Work begins on a high seas governance treaty that could lead to major marine protections.On June 19, 2015, members of the U.N. General Assembly gathered at the organization’s headquarters in New York to take a critical step for our planet. The General Assembly unanimously adopted a resolution committing to draft a global treaty to govern and protect the high seas—the 64 percent of ocean waters that lie outside the jurisdiction of any country.
In the spring of 2016, a U.N. Preparatory Committee held a 10-day meeting in New York to begin working out the details of the treaty. Follow-up negotiations are slated for this summer and 2017.
The high seas make up about two-thirds of the world’s oceans. While few people have direct interactions with these waters, healthy and well-managed high seas benefit all of us.
Each country with a coastline has an exclusive economic zone, which typically extends from shore for 200 nautical miles. Beyond those boundaries are the high seas, which belong to everyone but are governed by no one. Parts of the high seas are managed by international bodies that oversee fishing, seabed mining, or shipping, but there is no overarching mechanism to ensure that those organizations work together toward the same goals. Further, the existing management structure doesn’t take into account activities that might happen on the high seas in the future, such as energy development.
This sectoral management approach may have worked in the past, when human impact on the oceans was lighter than it is today and when the value of the high seas was not fully understood. But it is time for a new approach, particularly in light of all that science has revealed about the importance and diversity of these waters.
We now know that highly migratory species such as whales, sea turtles, and sharks depend on the high seas for food and refuge, and that microscopic organisms and deep-sea species play vital roles in the ocean food web. And scientists continue to discover plants and animals on the high seas, many of which hold promise for use in medicines and other crucial products; there is no telling how much life there is still undiscovered.
The new treaty could establish a global management regime, thus filling in the missing pieces in high seas governance. There are four main components to be negotiated: access to and benefit sharing of genetic resources found in the open ocean; capacity-building and the transfer of marine technology to developing countries to facilitate conservation and sustainable use; conducting environmental impact assessments; and, perhaps of the greatest importance, area-based management tools, including marine protected areas (MPAs).
MPAs—and, in particular, fully protected marine reserves—safeguard biodiversity, provide benefits to neighboring areas as marine life swims or drifts in and out of the sanctuaries, and maintain ecosystem stability, for example by protecting predators that are heavily targeted by fishing.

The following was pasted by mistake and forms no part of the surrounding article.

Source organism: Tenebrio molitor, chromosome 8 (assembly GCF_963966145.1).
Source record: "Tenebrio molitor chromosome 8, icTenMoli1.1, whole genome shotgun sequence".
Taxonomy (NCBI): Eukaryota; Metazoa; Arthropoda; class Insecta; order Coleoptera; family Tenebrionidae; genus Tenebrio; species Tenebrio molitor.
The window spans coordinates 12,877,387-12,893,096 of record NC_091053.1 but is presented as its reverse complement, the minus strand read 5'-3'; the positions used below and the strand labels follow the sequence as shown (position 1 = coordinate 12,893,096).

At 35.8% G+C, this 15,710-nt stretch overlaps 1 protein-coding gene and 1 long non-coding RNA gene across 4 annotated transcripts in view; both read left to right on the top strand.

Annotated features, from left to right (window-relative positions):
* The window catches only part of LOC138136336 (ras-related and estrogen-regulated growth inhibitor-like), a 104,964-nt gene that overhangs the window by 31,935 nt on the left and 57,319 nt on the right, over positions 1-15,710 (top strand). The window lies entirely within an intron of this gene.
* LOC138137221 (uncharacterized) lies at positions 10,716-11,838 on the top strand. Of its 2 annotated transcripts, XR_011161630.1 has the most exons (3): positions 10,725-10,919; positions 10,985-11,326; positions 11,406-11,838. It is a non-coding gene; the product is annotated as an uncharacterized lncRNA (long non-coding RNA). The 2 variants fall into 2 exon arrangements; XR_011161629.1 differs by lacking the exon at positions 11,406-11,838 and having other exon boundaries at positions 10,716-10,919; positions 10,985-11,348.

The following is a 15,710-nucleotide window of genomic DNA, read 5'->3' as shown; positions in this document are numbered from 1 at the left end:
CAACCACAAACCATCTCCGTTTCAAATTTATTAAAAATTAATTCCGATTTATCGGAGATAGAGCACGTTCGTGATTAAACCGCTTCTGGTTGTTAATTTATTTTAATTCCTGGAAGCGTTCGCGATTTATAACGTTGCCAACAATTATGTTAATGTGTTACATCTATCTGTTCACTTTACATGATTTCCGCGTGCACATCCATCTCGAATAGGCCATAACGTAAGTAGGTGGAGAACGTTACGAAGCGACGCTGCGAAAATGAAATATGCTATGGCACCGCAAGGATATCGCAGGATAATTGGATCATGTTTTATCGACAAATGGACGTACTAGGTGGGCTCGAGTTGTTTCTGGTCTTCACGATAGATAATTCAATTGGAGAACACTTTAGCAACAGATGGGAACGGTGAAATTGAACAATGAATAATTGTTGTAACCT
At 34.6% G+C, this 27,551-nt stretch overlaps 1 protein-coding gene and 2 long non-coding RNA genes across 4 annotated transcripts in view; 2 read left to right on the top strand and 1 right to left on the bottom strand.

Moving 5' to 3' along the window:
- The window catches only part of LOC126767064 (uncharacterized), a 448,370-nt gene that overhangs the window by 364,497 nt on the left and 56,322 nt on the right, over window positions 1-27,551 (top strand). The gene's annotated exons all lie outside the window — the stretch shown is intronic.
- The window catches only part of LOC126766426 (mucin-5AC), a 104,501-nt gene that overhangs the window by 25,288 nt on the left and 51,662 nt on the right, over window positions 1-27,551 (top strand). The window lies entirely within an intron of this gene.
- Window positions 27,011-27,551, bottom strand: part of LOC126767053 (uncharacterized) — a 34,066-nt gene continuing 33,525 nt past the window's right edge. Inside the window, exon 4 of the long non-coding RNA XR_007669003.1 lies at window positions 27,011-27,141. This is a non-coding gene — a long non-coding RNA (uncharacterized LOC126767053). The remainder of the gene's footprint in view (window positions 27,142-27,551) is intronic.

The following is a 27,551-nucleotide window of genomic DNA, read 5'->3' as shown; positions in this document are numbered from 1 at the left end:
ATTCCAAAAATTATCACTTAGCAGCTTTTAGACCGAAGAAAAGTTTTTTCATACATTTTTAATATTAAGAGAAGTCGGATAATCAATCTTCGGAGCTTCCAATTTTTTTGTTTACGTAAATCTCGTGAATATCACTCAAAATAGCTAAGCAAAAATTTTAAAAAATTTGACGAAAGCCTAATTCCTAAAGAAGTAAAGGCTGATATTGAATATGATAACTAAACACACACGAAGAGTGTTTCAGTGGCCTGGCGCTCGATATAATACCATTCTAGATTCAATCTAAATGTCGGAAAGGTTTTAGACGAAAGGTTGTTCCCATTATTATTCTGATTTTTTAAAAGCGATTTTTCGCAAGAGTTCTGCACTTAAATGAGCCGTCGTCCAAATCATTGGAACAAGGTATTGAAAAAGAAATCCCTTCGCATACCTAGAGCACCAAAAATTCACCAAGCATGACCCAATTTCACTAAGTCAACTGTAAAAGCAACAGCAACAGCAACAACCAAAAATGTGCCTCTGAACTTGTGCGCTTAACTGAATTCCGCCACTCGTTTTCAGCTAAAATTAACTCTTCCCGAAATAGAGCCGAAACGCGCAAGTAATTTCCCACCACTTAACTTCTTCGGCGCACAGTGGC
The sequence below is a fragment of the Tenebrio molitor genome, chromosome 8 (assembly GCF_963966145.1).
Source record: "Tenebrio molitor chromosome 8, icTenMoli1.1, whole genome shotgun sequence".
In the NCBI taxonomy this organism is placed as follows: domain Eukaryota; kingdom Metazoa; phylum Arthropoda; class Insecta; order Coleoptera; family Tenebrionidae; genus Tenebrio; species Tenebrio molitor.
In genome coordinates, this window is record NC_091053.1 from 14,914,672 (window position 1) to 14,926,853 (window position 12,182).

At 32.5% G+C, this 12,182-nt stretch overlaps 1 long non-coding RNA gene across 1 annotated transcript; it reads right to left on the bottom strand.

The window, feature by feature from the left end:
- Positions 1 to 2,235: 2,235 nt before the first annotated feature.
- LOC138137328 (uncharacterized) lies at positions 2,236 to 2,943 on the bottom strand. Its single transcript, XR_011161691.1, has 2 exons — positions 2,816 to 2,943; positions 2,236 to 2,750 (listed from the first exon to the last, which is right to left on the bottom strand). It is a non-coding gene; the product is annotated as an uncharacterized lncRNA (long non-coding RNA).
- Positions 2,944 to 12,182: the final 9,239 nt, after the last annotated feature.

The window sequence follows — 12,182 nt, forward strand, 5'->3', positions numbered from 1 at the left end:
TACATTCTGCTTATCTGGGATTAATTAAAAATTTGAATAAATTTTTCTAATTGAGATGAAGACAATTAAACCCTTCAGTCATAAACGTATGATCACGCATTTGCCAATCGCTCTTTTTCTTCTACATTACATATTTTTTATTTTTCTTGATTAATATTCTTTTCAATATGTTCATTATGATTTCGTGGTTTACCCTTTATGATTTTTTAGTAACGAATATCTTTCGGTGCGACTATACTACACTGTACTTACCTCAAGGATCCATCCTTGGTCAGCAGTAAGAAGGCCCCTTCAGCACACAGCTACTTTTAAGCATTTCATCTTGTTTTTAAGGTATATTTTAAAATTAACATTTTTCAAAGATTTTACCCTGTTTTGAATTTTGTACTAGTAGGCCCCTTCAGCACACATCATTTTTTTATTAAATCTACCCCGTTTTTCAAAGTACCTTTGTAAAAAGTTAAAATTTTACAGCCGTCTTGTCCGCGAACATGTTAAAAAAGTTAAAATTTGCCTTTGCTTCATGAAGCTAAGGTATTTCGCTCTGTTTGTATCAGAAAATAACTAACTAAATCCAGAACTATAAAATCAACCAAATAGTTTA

MPAs also can serve as critical reference points for climate scientists studying the warming oceans, and protections can help species build resilience to warming waters by eliminating other pressures on ecosystems. While many countries have established MPAs in their national waters, only 2 percent of the global ocean is fully protected.
A scientific study in the March issue of the journal Conservation Letters found that to protect species and promote productive fisheries, and to otherwise improve ocean health, 30 percent of the world’s oceans should be set aside as MPAs. That conclusion echoed a 30 percent MPA recommendation from the 2014 International Union for Conservation of Nature’s World Parks Congress. Establishing MPAs on the high seas could go a long way toward that 30 percent target. To its credit the U.N., in its Sustainable Development Goal 14, took a first step in this direction by committing to protect 10 percent of the ocean by 2020.
The new high seas agreement could respect the mandates of existing organizations and create an overarching structure to help manage protected areas in the open ocean. While key details of the treaty still need to be worked out, many countries have voiced their support for high seas MPAs and for a strong mechanism to create them.
If the U.N. Preparatory Committee talks remain positive and negotiators can reach agreement on key provisions, the United Nations could finalize the treaty as early as 2020.
With continued growth of human activity and related impacts on the high seas, time is of the essence. With each passing year, our chances to protect the natural riches of the high seas diminish. Therefore, rapid progress on the new agreement is needed.
The next few years will be a test of the worldwide commitment to the marine environment and the high seas. The global community must work together to ensure that a new regime is put in place to protect one of the largest and most important parts of our planet.
Elizabeth Wilson directs international ocean policy for The Pew Charitable Trusts in Washington, D.C.